§ If any occupied house within the district of any local authority other than the local authority of a burgh is without a proper supply of wholesome water at or reasonably near the same, the local authority shall require the owner to obtain such supply and to do all such works as may be necessary for that purpose, and failing his doing so, within twelve months after due notice, the local authority may themselves obtain such supply and for that purpose may use their powers of acquiring land by agreement or otherwise under this Act; and may, for the purpose of obtaining such supply, enter upon the premises and execute all such 196 works as may appear to them necessary, in the same manner as if an order of a sheriff, magistrate, or justice had been made for the removal of a nuisance on the premises and that order had not been complied with; and the local authority may recover in a summary manner from the owner the whole or a reasonable part of the expenses incurred by them under this section: Provided that where the owners of two or more houses have failed to comply with the requirements of the notice served on them under this section, and the local authority might under this Act execute the necessary works for providing a water supply for each house, the local authority may, if it appears to them desirable and no greater expense would be occasioned thereby, execute works for the joint supply of water to those houses, and apportion the expenses as they deem just, and further provided that if any question shall arise under this section it shall be determined summarily by the sheriff who shall have regard to all the circumstances of the case, and whose decision shall be final. Provided that nothing in this section shall relieve the local authority from the duty of providing their district or any part thereof with a supply of water, where a general scheme for such supply is required, and can be carried out at a reasonable cost.
THE EARL OF CAMPERDOWN
moved to insert after "owner" ["owner to detain"] "either to cease to use, or permit such house to be used, for occupation or." The clause empowered a local authority to require the owner of a house to obtain a supply of water for his house, if there was not a sufficient supply, and failing his doing so within twelve months, they might obtain such a supply and make him defray the cost. His reason for moving this Amendment was that it might happen that a person who had a house for which there was not a proper water supply was not willing to go to the expense of obtaining it. The owner had no right to commit a nuisance, and the local authority would be perfectly right in ordering him to get a supply of water, but if the owner would prefer to give up the habitation of the house or not to let it rather than be forced to pay the cost of bringing a supply of water to it, he ought to be given that power, a power he had under the existing law.
admitted that an owner had the power which the noble Lord had described, but he deprecated the insertion of the proposed words because it would certainly be regarded as a direct incentive to turn people out of their houses, and would be a sort of premium upon evictions. He hoped the 197 noble Lord would not press the Amendment, because it would add nothing at all to the power of the owner of a house.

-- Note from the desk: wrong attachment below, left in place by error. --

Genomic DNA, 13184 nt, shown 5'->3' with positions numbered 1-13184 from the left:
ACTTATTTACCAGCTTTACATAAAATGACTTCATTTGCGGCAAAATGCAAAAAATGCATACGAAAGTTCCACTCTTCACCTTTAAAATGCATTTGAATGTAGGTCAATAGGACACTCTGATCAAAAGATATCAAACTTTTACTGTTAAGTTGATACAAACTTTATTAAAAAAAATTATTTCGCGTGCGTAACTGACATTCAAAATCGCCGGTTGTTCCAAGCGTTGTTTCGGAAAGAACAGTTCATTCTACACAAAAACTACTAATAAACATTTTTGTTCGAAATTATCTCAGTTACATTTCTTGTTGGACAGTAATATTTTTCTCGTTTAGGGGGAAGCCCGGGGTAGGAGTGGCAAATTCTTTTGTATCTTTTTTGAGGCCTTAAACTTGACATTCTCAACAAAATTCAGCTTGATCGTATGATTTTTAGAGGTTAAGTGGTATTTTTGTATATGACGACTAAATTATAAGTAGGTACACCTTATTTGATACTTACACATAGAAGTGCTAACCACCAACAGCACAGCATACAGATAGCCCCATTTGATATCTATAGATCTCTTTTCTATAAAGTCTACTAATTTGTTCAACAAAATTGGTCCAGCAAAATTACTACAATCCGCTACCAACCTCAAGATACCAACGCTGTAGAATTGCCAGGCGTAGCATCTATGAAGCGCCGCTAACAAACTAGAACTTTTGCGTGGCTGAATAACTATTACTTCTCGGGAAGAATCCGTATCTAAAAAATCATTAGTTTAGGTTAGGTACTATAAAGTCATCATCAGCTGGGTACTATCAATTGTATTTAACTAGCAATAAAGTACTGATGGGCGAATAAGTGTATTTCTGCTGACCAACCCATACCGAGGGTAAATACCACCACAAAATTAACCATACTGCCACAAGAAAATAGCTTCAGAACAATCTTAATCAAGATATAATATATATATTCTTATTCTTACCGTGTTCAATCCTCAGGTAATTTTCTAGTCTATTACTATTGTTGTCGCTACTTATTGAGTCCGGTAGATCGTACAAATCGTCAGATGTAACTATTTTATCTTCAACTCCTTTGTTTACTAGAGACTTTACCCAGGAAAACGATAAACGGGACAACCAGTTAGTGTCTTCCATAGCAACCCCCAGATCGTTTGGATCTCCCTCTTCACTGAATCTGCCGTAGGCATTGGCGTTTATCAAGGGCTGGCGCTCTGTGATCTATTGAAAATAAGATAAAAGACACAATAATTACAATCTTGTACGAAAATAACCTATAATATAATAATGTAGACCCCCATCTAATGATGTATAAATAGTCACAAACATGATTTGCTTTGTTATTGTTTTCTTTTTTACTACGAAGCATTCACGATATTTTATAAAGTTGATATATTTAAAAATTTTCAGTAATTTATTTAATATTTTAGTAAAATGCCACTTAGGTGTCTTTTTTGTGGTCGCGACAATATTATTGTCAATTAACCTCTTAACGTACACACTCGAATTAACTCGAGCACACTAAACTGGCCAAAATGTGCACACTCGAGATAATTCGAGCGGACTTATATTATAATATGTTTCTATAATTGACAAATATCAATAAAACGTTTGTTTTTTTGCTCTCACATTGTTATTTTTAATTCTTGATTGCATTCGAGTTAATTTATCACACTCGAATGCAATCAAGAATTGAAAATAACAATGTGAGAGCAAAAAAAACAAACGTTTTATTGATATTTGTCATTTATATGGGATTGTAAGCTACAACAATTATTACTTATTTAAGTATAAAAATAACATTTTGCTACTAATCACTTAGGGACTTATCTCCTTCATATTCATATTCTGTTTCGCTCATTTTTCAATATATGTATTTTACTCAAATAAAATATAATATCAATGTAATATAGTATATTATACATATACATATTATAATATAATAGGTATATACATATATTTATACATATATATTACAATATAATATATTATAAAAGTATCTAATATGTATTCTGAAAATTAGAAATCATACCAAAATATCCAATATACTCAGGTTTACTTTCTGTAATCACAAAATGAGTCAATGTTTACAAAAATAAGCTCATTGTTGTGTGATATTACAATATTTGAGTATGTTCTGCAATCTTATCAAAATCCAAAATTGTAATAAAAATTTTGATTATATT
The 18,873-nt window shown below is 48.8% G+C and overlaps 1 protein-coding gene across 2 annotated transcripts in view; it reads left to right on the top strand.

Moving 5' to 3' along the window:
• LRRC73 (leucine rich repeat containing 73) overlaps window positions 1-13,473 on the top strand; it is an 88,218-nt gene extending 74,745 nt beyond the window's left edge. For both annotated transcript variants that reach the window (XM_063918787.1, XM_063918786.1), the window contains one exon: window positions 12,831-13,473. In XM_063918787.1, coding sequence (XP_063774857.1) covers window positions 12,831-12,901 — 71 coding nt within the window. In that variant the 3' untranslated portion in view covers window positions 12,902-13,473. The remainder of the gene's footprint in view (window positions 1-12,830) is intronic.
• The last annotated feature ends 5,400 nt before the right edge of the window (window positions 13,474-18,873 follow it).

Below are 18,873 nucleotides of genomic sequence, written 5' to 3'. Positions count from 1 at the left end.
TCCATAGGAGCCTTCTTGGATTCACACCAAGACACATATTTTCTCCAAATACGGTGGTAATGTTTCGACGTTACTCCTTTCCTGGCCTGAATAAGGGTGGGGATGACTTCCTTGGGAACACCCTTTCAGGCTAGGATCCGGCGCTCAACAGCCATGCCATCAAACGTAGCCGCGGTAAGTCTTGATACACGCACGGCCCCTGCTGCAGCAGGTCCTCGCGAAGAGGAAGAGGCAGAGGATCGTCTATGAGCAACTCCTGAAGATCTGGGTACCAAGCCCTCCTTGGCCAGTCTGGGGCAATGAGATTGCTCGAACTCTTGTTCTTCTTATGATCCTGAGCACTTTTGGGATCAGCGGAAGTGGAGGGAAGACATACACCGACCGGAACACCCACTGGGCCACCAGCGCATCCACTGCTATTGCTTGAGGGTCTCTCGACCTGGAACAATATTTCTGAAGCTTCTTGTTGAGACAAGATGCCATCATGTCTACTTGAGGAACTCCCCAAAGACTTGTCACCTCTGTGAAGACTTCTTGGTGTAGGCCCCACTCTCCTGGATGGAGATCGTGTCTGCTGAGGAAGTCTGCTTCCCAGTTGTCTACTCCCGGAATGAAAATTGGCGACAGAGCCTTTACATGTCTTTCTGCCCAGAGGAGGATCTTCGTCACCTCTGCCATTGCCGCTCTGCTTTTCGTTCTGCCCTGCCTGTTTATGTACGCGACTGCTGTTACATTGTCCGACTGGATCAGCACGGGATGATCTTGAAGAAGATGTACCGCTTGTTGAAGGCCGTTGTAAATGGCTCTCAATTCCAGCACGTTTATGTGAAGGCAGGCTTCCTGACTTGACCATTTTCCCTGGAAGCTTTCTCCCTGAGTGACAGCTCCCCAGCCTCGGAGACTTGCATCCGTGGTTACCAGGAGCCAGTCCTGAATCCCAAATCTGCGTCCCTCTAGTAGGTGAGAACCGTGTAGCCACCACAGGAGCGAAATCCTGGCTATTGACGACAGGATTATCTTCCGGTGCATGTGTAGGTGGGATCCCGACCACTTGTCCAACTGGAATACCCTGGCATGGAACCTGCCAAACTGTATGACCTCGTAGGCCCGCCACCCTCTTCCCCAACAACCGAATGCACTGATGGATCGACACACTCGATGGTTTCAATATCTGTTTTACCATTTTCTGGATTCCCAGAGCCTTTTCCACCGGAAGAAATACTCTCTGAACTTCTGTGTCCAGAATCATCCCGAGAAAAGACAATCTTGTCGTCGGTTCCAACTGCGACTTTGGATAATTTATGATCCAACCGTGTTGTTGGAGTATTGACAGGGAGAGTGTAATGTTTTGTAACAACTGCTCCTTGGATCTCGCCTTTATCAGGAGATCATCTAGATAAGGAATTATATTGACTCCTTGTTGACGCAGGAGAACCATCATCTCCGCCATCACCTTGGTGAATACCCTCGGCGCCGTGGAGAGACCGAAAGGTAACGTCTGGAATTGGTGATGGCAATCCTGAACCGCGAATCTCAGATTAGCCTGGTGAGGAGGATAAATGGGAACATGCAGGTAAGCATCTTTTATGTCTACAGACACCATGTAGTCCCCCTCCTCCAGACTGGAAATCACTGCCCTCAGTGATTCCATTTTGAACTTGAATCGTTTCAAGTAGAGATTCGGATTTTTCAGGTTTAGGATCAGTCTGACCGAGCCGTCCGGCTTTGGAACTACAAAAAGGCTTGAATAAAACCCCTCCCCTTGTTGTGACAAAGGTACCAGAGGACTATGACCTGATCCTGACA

THE EARL OF CAMPERDOWN
said that the clause did not give an owner power to close his house. It was provided that—the local authority shall require the owner to obtain such supply and to do all such works as may be necessary for that purpose, and failing his doing so within twelve months after due notice the local authority may themselves obtain such supply and for that purpose may use their powers of acquiring landand—the local authority may recover in a summary manner from the owner the whole or a reasonable part of the expenses.That changed the law.
said the noble Lord would remember what took place last year. As the Bill was drafted the local authority was given power to introduce a water supply within six months, and it was pointed out that some houses were let on yearly tenancies, and the owner would not then have the option of ceasing to use the house for habitation. Twelve months was put in so that under all the circumstances the owner would have that option.
THE MARQUESS OF LOTHIAN
asked if it was absolutely certain that the clause would not change the law, he had some doubt on the subject.
pointed out that the opening words of the clause were "if any occupied house within the district." If during twelve months the landlord preferred not to occupy a house or to let it rather than go to the expense of putting in a water supply, the house would then not be an occupied house, and it would not come under the clause at all. The clause as it stood made no alteration in the law to the detriment of the landlord.
§ Amendment, by leave, withdrawn.
Amendments made: leave out—
appear to them necessary, in the same manner as if an order of a sheriff, magistrate, or justice had been made for the removal of a nuisance on the premises and that order had not been complied with,'
and insert "be necessary." Leave out "they deem" and insert "shall be."—(Lord, Balfour.)
§ Clause, as amended, ordered to stand part of the Bill.
§ Clauses 126 to 130 inclusive ordered to stand part of the Bill.
§ Clause 131,—